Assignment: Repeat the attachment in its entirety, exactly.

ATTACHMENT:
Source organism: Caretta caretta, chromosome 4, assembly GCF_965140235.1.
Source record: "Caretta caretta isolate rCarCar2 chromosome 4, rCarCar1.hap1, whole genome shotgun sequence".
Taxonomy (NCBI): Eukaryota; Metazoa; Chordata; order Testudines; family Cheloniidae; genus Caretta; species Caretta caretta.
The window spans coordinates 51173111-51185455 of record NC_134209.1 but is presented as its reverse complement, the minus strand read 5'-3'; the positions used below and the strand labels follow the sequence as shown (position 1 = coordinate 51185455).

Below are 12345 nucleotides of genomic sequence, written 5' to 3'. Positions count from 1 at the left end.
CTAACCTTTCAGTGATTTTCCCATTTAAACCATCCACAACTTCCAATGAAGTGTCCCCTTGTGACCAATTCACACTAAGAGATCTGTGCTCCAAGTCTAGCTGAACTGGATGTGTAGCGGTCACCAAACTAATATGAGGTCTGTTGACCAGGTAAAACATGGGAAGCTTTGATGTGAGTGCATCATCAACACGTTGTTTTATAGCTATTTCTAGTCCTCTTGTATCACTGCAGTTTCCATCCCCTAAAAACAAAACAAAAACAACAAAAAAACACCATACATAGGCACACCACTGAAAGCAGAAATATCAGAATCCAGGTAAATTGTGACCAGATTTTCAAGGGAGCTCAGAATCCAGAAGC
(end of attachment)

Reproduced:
Source organism: Caretta caretta, chromosome 4, assembly GCF_965140235.1.
Source record: "Caretta caretta isolate rCarCar2 chromosome 4, rCarCar1.hap1, whole genome shotgun sequence".
Taxonomy (NCBI): Eukaryota; Metazoa; Chordata; order Testudines; family Cheloniidae; genus Caretta; species Caretta caretta.
The window spans coordinates 51173111-51185455 of record NC_134209.1 but is presented as its reverse complement, the minus strand read 5'-3'; the positions used below and the strand labels follow the sequence as shown (position 1 = coordinate 51185455).

Below are 12345 nucleotides of genomic sequence, written 5' to 3'. Positions count from 1 at the left end.
CTAACCTTTCAGTGATTTTCCCATTTAAACCATCCACAACTTCCAATGAAGTGTCCCCTTGTGACCAATTCACACTAAGAGATCTGTGCTCCAAGTCTAGCTGAACTGGATGTGTAGCGGTCACCAAACTAATATGAGGTCTGTTGACCAGGTAAAACATGGGAAGCTTTGATGTGAGTGCATCATCAACACGTTGTTTTATAGCTATTTCTAGTCCTCTTGTATCACTGCAGTTTCCATCCCCTAAAAACAAAACAAAAACAACAAAAAAACACCATACATAGGCACACCACTGAAAGCAGAAATATCAGAATCCAGGTAAATTGTGACCAGATTTTCAAGGGAGCTCAGAATCCAGAAGC